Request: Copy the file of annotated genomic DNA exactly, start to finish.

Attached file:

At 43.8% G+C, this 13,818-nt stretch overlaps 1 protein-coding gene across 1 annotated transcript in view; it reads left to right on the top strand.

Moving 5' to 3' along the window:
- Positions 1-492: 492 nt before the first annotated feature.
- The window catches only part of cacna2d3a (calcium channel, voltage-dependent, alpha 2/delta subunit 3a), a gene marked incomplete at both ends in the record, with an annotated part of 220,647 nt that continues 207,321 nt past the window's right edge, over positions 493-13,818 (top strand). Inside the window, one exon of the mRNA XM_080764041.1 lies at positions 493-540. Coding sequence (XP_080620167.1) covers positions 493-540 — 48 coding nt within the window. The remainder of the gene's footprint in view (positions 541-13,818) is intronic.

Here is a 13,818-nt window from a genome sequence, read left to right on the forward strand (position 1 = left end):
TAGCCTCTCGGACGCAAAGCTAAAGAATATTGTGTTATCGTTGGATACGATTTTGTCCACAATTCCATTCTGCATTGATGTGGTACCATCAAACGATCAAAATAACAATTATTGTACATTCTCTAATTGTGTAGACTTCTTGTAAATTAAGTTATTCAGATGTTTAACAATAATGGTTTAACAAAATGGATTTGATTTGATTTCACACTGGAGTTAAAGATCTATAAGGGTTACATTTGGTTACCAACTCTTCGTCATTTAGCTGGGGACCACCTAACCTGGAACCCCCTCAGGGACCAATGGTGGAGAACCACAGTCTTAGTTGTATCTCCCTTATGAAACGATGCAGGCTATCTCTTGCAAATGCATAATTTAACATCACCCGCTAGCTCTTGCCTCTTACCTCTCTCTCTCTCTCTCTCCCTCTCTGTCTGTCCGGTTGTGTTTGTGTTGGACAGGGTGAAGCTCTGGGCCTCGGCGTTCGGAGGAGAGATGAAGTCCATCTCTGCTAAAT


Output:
At 43.8% G+C, this 13,818-nt stretch overlaps 1 protein-coding gene across 1 annotated transcript in view; it reads left to right on the top strand.

Moving 5' to 3' along the window:
- Positions 1-492: 492 nt before the first annotated feature.
- The window catches only part of cacna2d3a (calcium channel, voltage-dependent, alpha 2/delta subunit 3a), a gene marked incomplete at both ends in the record, with an annotated part of 220,647 nt that continues 207,321 nt past the window's right edge, over positions 493-13,818 (top strand). Inside the window, one exon of the mRNA XM_080764041.1 lies at positions 493-540. Coding sequence (XP_080620167.1) covers positions 493-540 — 48 coding nt within the window. The remainder of the gene's footprint in view (positions 541-13,818) is intronic.

Here is a 13,818-nt window from a genome sequence, read left to right on the forward strand (position 1 = left end):
TAGCCTCTCGGACGCAAAGCTAAAGAATATTGTGTTATCGTTGGATACGATTTTGTCCACAATTCCATTCTGCATTGATGTGGTACCATCAAACGATCAAAATAACAATTATTGTACATTCTCTAATTGTGTAGACTTCTTGTAAATTAAGTTATTCAGATGTTTAACAATAATGGTTTAACAAAATGGATTTGATTTGATTTCACACTGGAGTTAAAGATCTATAAGGGTTACATTTGGTTACCAACTCTTCGTCATTTAGCTGGGGACCACCTAACCTGGAACCCCCTCAGGGACCAATGGTGGAGAACCACAGTCTTAGTTGTATCTCCCTTATGAAACGATGCAGGCTATCTCTTGCAAATGCATAATTTAACATCACCCGCTAGCTCTTGCCTCTTACCTCTCTCTCTCTCTCTCTCCCTCTCTGTCTGTCCGGTTGTGTTTGTGTTGGACAGGGTGAAGCTCTGGGCCTCGGCGTTCGGAGGAGAGATGAAGTCCATCTCTGCTAAAT